“How great the condescension of God and His compassion for His erring creatures in thus placing the beautiful rainbow in the clouds as a token of His covenant with men! The Lord declares that when He looks upon the bow, He will remember His covenant. This does not imply that He would ever forget; but He speaks to us in our own language, that we may better understand Him.
It was God’s purpose that as the children of after generations should ask the meaning of the glorious arch which spans the heavens, their parents should repeat the story of the Flood, and tell them that the Most High had bended the bow and placed it in the clouds as an assurance that the waters should never again overflow the earth. Thus from generation to generation it would testify of divine love to man and would strengthen his confidence in God.” — Ellen G. White, Patriarchs and Prophets, pages 106, 107.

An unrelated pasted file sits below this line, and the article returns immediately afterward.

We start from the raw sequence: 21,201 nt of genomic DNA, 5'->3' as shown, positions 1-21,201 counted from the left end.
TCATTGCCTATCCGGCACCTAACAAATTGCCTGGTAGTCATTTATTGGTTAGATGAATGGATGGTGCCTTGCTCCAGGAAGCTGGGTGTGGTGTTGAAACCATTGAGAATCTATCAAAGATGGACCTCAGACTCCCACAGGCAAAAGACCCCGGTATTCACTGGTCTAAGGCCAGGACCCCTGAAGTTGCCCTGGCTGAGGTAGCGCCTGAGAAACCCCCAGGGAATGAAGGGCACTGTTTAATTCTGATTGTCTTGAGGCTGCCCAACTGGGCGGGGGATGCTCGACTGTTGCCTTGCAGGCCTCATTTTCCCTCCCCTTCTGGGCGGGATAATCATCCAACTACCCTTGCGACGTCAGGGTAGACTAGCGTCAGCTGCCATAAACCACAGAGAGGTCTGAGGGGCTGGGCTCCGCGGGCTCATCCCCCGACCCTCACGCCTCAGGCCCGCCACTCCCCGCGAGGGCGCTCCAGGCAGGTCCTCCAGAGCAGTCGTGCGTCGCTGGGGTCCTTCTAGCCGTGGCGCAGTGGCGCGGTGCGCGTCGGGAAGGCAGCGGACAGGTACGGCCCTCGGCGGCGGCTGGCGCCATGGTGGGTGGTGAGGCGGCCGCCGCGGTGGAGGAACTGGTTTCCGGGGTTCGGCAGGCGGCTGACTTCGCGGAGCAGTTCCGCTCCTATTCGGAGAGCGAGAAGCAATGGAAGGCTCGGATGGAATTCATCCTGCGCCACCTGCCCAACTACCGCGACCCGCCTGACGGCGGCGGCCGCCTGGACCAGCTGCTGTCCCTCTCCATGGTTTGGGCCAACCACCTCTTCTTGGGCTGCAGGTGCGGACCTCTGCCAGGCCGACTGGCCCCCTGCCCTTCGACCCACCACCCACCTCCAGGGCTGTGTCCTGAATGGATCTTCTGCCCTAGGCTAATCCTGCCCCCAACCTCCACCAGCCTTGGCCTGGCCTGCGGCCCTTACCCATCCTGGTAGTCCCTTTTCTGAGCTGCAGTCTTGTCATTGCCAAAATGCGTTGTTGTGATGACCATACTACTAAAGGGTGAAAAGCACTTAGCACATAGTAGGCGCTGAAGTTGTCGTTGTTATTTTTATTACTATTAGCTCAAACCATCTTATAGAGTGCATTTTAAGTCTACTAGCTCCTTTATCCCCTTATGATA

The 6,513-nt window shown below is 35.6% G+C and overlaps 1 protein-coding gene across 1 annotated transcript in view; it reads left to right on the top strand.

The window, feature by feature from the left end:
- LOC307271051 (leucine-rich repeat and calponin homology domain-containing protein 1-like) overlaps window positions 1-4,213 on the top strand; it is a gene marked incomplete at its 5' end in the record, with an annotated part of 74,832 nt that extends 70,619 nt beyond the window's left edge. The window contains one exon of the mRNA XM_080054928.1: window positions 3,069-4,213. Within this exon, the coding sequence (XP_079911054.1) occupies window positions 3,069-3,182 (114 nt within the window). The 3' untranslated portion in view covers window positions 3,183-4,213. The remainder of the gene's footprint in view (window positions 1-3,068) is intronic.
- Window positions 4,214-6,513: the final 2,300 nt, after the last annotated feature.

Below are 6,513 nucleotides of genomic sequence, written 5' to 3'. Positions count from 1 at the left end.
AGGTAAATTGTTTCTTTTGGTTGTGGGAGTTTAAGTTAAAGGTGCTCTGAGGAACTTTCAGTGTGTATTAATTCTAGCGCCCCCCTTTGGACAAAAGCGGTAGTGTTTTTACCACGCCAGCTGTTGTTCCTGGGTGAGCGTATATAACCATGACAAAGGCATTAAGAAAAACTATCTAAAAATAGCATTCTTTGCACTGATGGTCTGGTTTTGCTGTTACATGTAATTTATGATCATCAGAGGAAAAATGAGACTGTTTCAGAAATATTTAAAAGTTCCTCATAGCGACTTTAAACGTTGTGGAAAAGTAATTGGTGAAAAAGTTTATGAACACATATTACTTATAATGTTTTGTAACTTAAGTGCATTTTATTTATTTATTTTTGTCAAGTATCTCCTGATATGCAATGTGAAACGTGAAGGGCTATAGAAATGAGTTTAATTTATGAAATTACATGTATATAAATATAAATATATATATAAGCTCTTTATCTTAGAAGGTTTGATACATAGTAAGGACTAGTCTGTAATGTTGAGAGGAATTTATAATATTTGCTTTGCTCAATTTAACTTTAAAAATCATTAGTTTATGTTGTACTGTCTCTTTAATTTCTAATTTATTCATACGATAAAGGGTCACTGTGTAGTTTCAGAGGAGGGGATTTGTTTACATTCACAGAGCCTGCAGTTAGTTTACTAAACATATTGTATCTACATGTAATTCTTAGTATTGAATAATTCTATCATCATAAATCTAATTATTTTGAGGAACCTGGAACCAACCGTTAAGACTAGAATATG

Since the founding of Christianity, there has never been a church that has partaken of the wealth and creature comforts that the church in some countries of the world enjoys today. The question is, At what cost? Such affluence surely influences our spirituality — and not for the good either. How could it? Since when have wealth and material abundance fostered the Christian virtues of self-denial and self-sacrifice? In most cases, the opposite occurs: the more people have, the more self-sufficient they become, and the less they tend to depend upon God. Wealth and prosperity, however nice, do come with many dangerous spiritual traps.